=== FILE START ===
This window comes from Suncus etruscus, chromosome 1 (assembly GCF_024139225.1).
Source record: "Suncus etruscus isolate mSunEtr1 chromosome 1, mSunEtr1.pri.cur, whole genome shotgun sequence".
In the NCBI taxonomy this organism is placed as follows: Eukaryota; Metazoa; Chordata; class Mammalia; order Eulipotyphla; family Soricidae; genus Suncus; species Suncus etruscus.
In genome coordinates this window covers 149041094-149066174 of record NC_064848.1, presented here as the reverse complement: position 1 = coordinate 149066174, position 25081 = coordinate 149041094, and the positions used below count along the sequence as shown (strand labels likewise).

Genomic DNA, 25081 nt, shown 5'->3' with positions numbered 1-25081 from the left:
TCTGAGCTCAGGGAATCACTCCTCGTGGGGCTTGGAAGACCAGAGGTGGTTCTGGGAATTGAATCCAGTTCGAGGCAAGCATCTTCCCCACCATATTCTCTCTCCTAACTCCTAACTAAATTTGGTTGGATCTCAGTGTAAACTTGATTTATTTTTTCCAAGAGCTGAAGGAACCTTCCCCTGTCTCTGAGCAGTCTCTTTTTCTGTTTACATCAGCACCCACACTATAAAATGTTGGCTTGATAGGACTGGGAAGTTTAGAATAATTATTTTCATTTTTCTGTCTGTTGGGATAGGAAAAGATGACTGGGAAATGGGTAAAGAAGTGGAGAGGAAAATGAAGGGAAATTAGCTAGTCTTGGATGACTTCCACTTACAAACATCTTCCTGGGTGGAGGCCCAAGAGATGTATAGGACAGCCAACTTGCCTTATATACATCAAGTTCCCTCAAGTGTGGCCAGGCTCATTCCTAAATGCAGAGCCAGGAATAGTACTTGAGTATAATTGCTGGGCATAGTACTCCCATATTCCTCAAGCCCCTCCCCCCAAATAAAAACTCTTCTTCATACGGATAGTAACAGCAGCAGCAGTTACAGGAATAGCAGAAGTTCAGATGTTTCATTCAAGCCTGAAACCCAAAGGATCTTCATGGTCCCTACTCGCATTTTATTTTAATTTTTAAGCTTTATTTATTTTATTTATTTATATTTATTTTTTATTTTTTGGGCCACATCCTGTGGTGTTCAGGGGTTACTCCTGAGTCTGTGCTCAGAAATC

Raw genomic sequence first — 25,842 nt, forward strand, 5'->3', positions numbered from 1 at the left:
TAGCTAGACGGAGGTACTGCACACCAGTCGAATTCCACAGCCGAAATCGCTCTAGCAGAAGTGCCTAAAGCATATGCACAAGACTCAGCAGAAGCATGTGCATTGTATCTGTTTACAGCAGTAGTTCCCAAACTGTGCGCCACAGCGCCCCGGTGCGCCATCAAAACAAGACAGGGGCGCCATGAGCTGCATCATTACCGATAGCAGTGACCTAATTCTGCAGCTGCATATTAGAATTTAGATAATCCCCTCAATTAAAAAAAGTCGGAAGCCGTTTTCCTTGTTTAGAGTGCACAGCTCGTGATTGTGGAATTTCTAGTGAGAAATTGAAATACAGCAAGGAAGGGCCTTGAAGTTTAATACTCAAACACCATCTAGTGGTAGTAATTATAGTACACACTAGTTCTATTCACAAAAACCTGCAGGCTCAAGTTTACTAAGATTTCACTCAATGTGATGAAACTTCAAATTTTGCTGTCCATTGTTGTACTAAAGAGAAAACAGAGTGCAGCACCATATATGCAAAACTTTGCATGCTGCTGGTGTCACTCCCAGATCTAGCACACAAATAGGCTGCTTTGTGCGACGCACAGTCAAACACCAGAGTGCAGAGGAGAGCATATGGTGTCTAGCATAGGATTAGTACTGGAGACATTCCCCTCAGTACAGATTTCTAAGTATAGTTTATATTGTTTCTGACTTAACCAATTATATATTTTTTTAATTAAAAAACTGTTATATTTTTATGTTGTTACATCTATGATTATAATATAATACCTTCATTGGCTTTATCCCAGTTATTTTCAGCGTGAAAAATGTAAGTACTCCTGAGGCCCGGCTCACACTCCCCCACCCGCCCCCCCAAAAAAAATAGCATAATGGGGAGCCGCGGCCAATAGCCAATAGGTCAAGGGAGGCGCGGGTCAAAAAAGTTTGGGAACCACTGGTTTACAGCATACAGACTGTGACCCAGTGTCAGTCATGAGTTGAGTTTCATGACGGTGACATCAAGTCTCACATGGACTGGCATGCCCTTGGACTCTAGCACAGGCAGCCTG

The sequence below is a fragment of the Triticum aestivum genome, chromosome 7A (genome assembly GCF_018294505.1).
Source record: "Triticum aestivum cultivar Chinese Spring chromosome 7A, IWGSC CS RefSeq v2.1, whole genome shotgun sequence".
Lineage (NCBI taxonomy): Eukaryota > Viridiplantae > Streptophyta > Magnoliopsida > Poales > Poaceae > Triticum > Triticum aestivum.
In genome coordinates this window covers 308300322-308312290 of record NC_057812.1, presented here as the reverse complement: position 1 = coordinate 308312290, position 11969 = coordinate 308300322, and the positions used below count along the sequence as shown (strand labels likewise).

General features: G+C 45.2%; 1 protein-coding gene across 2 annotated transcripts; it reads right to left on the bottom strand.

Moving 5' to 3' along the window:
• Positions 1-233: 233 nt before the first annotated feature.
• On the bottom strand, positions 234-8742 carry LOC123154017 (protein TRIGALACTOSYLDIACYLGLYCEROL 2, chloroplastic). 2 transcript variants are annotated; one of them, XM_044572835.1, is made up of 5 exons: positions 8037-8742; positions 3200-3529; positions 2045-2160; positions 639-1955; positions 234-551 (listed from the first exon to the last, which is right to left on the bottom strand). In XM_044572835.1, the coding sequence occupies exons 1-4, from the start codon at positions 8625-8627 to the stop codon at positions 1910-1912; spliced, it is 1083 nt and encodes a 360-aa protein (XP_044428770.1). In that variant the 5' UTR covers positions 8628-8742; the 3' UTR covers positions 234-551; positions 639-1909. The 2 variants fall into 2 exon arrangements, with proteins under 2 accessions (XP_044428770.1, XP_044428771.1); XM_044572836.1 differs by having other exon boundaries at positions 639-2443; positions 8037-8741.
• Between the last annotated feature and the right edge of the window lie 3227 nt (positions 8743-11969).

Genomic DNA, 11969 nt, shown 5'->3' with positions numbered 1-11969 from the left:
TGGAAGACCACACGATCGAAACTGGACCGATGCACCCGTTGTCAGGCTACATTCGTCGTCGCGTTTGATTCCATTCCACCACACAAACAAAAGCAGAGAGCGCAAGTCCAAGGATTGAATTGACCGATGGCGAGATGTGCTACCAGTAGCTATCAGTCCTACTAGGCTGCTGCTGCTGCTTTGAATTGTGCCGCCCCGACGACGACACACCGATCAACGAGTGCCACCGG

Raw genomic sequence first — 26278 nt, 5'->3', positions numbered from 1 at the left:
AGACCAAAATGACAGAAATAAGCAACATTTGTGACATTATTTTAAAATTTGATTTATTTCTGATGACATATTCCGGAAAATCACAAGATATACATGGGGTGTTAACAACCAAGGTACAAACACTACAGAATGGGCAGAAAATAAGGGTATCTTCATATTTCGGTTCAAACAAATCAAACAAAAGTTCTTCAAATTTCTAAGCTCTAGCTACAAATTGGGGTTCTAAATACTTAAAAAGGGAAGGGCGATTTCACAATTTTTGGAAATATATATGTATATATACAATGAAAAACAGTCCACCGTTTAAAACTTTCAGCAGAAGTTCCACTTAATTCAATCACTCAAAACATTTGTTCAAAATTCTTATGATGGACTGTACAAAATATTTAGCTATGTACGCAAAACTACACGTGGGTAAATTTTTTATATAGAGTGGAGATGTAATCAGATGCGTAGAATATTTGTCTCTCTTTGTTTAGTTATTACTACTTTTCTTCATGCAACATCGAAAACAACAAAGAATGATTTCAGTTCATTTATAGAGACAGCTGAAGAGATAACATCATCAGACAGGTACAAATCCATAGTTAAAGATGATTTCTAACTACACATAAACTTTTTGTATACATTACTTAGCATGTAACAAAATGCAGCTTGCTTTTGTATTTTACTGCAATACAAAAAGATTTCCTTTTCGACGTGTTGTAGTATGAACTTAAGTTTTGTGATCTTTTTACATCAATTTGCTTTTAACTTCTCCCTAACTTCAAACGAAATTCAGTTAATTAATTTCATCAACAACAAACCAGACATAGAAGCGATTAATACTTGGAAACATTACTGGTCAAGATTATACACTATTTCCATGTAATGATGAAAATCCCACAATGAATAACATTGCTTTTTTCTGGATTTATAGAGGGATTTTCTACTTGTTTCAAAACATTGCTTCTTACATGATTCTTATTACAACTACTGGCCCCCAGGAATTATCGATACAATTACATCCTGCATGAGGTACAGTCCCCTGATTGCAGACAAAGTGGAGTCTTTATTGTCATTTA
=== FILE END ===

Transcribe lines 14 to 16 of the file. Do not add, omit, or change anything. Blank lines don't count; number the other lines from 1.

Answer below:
Moving 5' to 3' along the window:
• Positions 1-233: 233 nt before the first annotated feature.
• On the bottom strand, positions 234-8742 carry LOC123154017 (protein TRIGALACTOSYLDIACYLGLYCEROL 2, chloroplastic). 2 transcript variants are annotated; one of them, XM_044572835.1, is made up of 5 exons: positions 8037-8742; positions 3200-3529; positions 2045-2160; positions 639-1955; positions 234-551 (listed from the first exon to the last, which is right to left on the bottom strand). In XM_044572835.1, the coding sequence occupies exons 1-4, from the start codon at positions 8625-8627 to the stop codon at positions 1910-1912; spliced, it is 1083 nt and encodes a 360-aa protein (XP_044428770.1). In that variant the 5' UTR covers positions 8628-8742; the 3' UTR covers positions 234-551; positions 639-1909. The 2 variants fall into 2 exon arrangements, with proteins under 2 accessions (XP_044428770.1, XP_044428771.1); XM_044572836.1 differs by having other exon boundaries at positions 639-2443; positions 8037-8741.